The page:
It was, until recently, an unfamiliar word to the Oregon arts scene. “Aquilon” roughly translates as “god of the northern wind,” and has a sensory connection to Alexander Pushkin’s 19th-century poem, “My Sister’s Vineyard.” The verse finishes with “as soon as the Aquilon blows, it brings with it” [rough translation] “the aromas of spices and exotic perfumes”—a heady thought. Read More
Did Portland’s opera directors have the same dream at the same time?
Or is it the irresistible W.A. Mozart? The composer was 18 — younger than many of these student performers— when he wrote the opera, which premiered in 1775 in Munich. Read More
Il Trovatore (The Troubadour) at Seattle Opera’s McCaw Hall Hall through Jan. 26, is a death-soaked, secret-infused and passion-obsessed opera. Giuseppe Verdi’s gory tale of revenge and jealousy is one juicy piece — when it doesn’t stumble like a lame warhorse. Read More
It’s no surprise that the piano-driven Tord Gustavsen Trio’s Sept. 30 concert sold out weeks ago. But you still have more chances to catch cutting-edge jazz in Portland this fall, courtesy of PDX Jazz. Read More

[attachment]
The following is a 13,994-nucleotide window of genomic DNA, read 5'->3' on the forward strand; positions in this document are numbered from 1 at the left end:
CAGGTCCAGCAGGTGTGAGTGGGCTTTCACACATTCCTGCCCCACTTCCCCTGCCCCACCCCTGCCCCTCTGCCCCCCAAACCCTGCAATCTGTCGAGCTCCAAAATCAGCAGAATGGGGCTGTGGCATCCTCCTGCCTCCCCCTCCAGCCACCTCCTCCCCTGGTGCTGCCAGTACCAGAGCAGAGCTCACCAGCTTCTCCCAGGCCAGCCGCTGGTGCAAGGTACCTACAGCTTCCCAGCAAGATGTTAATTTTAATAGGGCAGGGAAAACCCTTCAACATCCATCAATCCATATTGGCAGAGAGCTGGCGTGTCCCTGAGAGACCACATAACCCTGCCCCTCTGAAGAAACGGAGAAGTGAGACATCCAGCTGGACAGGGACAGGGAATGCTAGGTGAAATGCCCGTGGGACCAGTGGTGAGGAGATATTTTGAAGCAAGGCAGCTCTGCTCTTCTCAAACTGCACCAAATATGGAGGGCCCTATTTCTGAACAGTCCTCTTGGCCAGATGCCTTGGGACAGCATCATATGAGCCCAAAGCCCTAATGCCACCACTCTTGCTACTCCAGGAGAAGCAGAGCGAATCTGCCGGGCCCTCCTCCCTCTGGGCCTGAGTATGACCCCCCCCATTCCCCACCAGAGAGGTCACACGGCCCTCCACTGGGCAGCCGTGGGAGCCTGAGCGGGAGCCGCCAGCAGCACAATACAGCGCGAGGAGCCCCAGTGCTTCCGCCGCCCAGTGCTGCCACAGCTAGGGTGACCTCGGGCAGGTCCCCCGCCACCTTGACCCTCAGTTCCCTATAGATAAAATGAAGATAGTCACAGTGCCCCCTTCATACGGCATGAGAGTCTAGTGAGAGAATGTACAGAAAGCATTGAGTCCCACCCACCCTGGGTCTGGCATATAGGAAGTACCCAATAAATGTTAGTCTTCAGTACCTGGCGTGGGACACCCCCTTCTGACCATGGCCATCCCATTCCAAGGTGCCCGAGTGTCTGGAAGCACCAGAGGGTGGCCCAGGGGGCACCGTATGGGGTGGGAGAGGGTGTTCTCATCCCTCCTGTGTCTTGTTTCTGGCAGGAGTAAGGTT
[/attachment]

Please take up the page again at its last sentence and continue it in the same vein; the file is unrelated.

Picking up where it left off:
For know-it-all critics and discerning music-goers, “community opera” can be code for bad music, lousy singers and shabby production.
Not this time. Read More
More often than not, he plays the villains (Méphistophélès in Faust) and the weirdos (Bluebeard in Bluebeard’s Castle). She portrays the vulnerable tragic heroines (Violetta, Mimi, Marguerite). Read More
The stars, and there were several, could have carried Seattle Opera’s Porgy and Bess. But they didn’t have to. Conceived by Francesca Zambello, the production was spot-on in so many ways—emotionally attuned, musically uplifting, edgily designed and lit— that there was no need for the fine singers, several on the rise, to work overtime. Read More
Pinot noir and salmon surely make a felicitous match, yet imagine an even happier marriage: Ludwig van Beethoven’s String Quartet Op. 59 No. 2 paired with J. Christopher Wines’ 2016 “Lumiere” Pinot Noir. Read More
If you think jazz and marching-band musicians are the sole owners of the johnny-come-late instrument developed in the mid-1800s by Belgian Adolphe Sax, you’re not hearing enough saxophone music. Read More
“I’m not feeling the high note now,” says Karsten George, shaking his head while rehearsing at Portland State University’s Lincoln Hall one late-May afternoon. Read More